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The Magic Cafe Forum Index » » Books, Pamphlets & Lecture Notes » » Jamy Ian Swiss "Shattering Illusions". You've got to read this book!!! (0 Likes) Printer Friendly Version

cachorro
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Just thought that I would put it out there for those of you interested in reading books about magic but not necessarily about tricks!

Just picked it up last Friday: Jamy Ian Swiss "Shattering Illusions".

Can't put the book down. Excellent!!! Some times very provocative, but yet a delight to read!

Let me know what you think!!!

Take care.


D.
HuronLow
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i'm considering buying it... anybody with more reviews?
The T&R Project.
A revolutionary take on the Torn & Restored card.

Available now at www.HuronLow.com
psychic
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Isn't the book more theory than a book with tricks & routines?

Thanks in advance!
dAvId tOnG
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sInGaPoRe
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I bought this book the moment it was out on the market. It is a very good book with lots of provocative essays. It will make you think about what you are currently doing. Not a single trick in the book, just secrets. Secrets that will make you a better performer. Secrets that will make your head spin like a top. I predict many will pass by this book, especially those who are constantly looking for new tricks and ignore the theories. And sadly, these are the people who are missing out something great in the art of magic .........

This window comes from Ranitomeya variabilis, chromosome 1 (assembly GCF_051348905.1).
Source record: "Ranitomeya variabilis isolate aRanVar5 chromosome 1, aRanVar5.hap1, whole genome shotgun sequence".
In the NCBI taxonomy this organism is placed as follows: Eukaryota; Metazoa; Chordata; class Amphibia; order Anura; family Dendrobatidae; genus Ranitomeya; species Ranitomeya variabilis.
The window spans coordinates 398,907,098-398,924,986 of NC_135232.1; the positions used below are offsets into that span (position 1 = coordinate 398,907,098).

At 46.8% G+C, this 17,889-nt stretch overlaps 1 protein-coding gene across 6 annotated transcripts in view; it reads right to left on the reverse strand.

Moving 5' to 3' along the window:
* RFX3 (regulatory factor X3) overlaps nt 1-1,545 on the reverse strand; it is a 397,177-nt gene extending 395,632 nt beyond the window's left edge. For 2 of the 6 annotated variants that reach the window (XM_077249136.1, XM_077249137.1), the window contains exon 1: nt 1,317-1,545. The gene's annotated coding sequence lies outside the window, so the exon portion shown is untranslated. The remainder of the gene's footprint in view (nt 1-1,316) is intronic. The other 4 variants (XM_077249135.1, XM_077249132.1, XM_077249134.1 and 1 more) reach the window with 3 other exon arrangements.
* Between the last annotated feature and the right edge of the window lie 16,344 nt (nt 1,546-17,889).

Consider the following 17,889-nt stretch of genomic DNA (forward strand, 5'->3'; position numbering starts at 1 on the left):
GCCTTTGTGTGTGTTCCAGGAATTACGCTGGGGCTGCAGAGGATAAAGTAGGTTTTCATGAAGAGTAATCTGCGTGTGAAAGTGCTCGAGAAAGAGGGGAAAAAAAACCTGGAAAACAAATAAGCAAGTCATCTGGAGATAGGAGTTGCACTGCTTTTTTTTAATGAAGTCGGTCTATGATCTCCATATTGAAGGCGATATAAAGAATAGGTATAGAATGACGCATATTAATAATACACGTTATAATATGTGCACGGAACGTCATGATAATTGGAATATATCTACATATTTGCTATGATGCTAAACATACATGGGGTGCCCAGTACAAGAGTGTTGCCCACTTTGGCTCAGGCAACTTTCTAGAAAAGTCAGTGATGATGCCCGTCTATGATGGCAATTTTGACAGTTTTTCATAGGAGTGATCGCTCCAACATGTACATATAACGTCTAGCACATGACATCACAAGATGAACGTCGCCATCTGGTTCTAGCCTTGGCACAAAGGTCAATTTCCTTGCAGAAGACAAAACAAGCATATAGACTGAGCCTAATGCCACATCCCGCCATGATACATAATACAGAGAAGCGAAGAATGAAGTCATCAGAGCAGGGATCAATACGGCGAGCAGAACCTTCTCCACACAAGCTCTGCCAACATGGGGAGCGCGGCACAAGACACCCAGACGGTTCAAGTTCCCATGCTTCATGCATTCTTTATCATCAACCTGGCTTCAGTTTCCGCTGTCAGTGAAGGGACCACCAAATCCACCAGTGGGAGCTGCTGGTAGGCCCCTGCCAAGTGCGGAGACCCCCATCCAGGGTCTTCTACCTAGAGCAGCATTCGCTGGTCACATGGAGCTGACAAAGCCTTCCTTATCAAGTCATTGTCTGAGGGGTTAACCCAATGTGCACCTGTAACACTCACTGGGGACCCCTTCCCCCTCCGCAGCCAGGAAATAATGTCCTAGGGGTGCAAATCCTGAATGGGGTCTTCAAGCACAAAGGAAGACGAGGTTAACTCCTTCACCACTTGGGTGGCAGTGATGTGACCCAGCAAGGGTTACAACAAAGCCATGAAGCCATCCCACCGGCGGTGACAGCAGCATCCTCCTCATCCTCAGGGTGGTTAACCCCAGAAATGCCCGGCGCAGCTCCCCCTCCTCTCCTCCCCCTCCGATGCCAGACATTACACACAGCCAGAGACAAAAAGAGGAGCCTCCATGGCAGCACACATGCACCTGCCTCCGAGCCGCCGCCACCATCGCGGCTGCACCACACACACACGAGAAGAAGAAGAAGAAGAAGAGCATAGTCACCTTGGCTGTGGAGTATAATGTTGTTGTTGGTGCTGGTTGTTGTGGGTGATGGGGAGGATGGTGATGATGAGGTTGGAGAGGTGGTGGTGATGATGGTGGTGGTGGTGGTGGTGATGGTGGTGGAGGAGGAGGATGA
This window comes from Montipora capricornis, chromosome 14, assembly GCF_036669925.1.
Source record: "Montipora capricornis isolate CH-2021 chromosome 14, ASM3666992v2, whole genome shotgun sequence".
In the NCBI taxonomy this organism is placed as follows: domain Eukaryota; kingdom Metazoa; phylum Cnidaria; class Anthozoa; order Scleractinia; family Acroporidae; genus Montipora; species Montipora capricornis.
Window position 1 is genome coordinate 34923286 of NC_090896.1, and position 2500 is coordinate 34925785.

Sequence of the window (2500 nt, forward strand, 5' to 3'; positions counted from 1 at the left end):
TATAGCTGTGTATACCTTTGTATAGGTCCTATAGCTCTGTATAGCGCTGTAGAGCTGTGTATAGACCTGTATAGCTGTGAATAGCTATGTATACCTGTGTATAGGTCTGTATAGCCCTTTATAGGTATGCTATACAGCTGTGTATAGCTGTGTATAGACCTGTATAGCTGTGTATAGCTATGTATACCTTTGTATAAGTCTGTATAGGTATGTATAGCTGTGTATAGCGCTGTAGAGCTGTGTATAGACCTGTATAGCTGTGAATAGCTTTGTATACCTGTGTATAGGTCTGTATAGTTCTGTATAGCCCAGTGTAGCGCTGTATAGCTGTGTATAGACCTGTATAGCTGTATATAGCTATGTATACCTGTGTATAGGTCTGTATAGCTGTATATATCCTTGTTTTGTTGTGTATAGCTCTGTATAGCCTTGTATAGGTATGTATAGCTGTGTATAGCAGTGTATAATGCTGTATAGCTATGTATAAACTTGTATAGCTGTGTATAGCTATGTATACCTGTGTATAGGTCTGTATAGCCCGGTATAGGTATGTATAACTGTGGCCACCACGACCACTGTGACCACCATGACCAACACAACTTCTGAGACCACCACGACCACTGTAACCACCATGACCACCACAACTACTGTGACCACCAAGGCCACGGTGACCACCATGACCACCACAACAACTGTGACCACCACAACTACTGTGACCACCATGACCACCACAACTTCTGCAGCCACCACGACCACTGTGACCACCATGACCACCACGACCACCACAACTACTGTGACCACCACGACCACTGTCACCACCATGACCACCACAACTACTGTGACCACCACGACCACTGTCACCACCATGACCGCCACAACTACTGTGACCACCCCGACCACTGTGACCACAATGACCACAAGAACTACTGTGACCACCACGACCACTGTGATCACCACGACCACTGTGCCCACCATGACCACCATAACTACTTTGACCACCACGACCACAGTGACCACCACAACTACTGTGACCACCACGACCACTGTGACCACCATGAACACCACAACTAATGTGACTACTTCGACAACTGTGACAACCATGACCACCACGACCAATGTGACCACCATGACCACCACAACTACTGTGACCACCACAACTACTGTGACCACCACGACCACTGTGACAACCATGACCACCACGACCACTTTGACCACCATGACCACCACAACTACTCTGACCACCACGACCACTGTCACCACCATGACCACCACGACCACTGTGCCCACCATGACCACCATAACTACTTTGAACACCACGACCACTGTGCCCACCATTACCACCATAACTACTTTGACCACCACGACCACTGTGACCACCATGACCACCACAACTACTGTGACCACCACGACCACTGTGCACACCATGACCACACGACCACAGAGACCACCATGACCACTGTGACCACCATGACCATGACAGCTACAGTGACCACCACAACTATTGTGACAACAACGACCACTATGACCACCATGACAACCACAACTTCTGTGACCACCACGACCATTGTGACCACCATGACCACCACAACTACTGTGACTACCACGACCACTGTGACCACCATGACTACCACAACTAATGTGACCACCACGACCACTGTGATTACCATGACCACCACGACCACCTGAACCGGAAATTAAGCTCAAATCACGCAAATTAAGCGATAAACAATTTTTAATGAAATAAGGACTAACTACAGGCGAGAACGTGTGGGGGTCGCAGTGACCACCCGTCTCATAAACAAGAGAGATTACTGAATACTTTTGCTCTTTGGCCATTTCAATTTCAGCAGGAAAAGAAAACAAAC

jw_2101
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Oh I agree this is a good book. Provocative yeah... but well thought out and not just a rant... this is not easy to achieve!! Had trouble putting it down as well. Bad, bad, bad, during exam times... No tricks at all just food for thought. A good buy. Smile
He is no fool who would give what he cannot keep to gain what he cannot lose.
Sergeant
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Shattering Illusions by Jamy Ian Swiss

I did not like this book.
In my opinion this was one long rant, and not a well structured one at that.

Mr. Swiss’s style is condescending colorful and at times mean spirited.
There seems to be some contradictions or at the very least some unfinished thoughts. In one essay Mr. Swiss states that secrets are not a moral issue. Any one can own a secret and the real power is in how you wield that secret. Then later, in another essay he attacks the video magic world for putting so many secrets in the hands of the public.
At times, his essays ramble with a strong odor of self-importance as he talks of his skills and name drops for reasons not quite clear to the reader.